Original Research ARTICLE
Bacillus subtilis Biofilm Development – A Computerized Study of Morphology and Kinetics
- 1Biofilm Research Laboratory, Institute of Dental Sciences, Faculty of Dental Medicine, Hebrew University-Hadassah, Jerusalem, Israel
- 2Department of Prosthodontics, Faculty of Dental Medicine, Hebrew University-Hadassah, Jerusalem, Israel
- 3Department of Food Quality and Safety, Institute for Postharvest Technology and Food Sciences, Agricultural Research Organization (ARO), The Volcani Center, Bet Dagan, Israel
- 4School of Dentistry, University of California, San Francisco, San Francisco, CA, United States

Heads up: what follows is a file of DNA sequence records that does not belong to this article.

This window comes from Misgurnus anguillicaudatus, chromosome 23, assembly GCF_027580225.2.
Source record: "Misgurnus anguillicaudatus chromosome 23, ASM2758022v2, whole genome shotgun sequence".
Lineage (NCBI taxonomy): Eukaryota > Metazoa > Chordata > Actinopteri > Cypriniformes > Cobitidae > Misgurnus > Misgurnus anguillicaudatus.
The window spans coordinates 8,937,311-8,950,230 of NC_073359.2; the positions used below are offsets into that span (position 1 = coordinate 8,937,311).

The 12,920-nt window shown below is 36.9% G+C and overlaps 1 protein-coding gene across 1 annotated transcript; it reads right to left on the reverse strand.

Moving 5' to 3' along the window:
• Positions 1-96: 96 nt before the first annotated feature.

Biofilm is commonly defined as accumulation of microbes, embedded in a self-secreted extra-cellular matrix, on solid surfaces or liquid interfaces. In this study, we analyze several aspects of Bacillus subtilis biofilm formation using tools from the field of image processing. Specifically, we characterize the growth kinetics and morphological features of B. subtilis colony type biofilm formation and compare these in colonies grown on two different types of solid media. Additionally, we propose a model for assessing B. subtilis biofilm complexity across different growth conditions. GFP-labeled B. subtilis cells were cultured on agar surfaces over a 4-day period during which microscopic images of developing colonies were taken at equal time intervals. The images were used to perform a computerized analysis of few aspects of biofilm development, based on features that characterize the different phenotypes of B. subtilis colonies. Specifically, the analysis focused on the segmented structure of the colonies, consisting of two different regions of sub-populations that comprise the biofilm – a central “core” region and an “expanding” region surrounding it. Our results demonstrate that complex biofilm of B. subtillis grown on biofilm-promoting medium [standard lysogeny broth (LB) supplemented with manganese and glycerol] is characterized by rapidly developing three-dimensional complex structure observed at its core compared to biofilm grown on standard LB. As the biofilm develops, the core size remains largely unchanged during development and colony expansion is mostly attributed to the expansion in area of outer cell sub-populations. Moreover, when comparing the bacterial growth on biofilm-promoting agar to that of colonies grown on LB, we found a significant decrease in the GFP production of colonies that formed a more complex biofilm. This suggests that complex biofilm formation has a diminishing effect on cell populations at the biofilm core, likely due to a combination of reduced metabolic rate and increased levels of cell death within this region.